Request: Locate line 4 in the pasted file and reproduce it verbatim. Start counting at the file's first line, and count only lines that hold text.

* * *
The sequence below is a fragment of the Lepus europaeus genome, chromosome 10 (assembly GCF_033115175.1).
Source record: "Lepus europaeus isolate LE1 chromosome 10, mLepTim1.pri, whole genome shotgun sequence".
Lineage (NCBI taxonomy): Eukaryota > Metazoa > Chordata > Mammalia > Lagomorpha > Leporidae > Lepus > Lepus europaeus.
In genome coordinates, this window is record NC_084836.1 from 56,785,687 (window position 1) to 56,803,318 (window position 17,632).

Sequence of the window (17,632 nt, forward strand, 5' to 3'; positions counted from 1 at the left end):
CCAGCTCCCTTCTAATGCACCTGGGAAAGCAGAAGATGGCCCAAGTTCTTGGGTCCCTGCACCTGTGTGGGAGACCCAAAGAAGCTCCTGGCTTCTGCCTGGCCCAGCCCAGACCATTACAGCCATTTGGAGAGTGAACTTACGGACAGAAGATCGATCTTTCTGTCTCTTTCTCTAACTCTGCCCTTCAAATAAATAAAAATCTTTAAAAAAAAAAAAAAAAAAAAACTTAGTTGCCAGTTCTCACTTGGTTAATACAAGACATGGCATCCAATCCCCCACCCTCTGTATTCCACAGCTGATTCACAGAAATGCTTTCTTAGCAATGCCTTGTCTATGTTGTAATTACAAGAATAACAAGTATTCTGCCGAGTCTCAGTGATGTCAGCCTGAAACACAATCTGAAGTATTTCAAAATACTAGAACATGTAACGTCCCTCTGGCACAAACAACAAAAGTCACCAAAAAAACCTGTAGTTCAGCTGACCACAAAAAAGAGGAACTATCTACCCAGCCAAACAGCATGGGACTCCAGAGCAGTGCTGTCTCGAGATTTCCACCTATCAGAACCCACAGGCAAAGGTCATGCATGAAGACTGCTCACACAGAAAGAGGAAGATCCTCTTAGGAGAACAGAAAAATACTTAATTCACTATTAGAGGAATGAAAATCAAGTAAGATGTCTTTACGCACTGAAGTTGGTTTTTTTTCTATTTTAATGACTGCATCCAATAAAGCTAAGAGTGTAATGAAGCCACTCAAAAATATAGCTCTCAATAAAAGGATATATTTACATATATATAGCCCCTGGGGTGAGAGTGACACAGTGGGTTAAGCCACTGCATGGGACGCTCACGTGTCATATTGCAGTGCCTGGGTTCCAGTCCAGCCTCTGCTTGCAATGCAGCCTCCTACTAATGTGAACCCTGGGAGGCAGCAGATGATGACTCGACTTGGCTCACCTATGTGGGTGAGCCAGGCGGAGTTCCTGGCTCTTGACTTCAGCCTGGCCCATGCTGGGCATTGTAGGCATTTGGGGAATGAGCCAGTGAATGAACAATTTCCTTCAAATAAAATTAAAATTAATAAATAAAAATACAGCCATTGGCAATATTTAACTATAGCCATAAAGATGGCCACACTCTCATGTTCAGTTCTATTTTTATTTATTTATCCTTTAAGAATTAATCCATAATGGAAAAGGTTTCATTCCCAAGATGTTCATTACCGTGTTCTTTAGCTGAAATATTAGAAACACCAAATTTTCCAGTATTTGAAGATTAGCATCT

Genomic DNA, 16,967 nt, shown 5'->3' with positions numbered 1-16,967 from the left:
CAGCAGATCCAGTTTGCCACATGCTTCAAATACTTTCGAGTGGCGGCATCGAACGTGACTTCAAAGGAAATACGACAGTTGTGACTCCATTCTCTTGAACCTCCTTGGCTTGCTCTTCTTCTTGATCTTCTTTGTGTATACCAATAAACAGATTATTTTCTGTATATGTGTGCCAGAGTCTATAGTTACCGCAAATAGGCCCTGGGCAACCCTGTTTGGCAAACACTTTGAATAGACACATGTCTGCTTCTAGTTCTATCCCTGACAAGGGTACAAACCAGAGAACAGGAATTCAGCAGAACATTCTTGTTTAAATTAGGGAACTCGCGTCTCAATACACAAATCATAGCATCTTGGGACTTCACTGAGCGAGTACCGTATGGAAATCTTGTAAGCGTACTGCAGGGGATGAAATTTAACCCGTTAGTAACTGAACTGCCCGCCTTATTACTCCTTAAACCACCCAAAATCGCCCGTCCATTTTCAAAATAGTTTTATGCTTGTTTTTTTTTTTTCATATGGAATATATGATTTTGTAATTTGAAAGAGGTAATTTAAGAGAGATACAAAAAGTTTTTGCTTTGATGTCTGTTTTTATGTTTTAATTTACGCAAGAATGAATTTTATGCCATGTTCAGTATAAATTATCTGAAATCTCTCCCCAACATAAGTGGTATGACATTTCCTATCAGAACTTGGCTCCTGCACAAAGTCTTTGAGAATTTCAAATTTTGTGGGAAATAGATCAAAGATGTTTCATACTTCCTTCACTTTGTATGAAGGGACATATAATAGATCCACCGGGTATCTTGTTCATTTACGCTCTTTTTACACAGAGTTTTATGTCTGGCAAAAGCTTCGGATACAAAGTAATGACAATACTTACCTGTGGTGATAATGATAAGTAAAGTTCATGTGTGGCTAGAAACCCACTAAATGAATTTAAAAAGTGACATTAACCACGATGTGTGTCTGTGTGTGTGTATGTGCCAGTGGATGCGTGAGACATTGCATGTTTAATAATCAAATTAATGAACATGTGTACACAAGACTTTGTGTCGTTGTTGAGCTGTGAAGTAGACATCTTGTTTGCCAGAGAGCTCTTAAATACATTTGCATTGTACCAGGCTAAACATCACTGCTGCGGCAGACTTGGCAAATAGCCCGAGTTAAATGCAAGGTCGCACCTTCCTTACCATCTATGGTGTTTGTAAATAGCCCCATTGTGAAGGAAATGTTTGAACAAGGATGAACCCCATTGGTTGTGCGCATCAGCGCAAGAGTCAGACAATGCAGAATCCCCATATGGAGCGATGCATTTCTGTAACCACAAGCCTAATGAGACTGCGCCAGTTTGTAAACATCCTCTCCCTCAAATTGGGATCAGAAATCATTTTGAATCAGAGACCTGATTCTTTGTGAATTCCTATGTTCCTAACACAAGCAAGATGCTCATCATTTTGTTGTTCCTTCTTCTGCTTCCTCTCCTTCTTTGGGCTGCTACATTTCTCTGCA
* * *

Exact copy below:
In genome coordinates, this window is record NC_084836.1 from 56,785,687 (window position 1) to 56,803,318 (window position 17,632).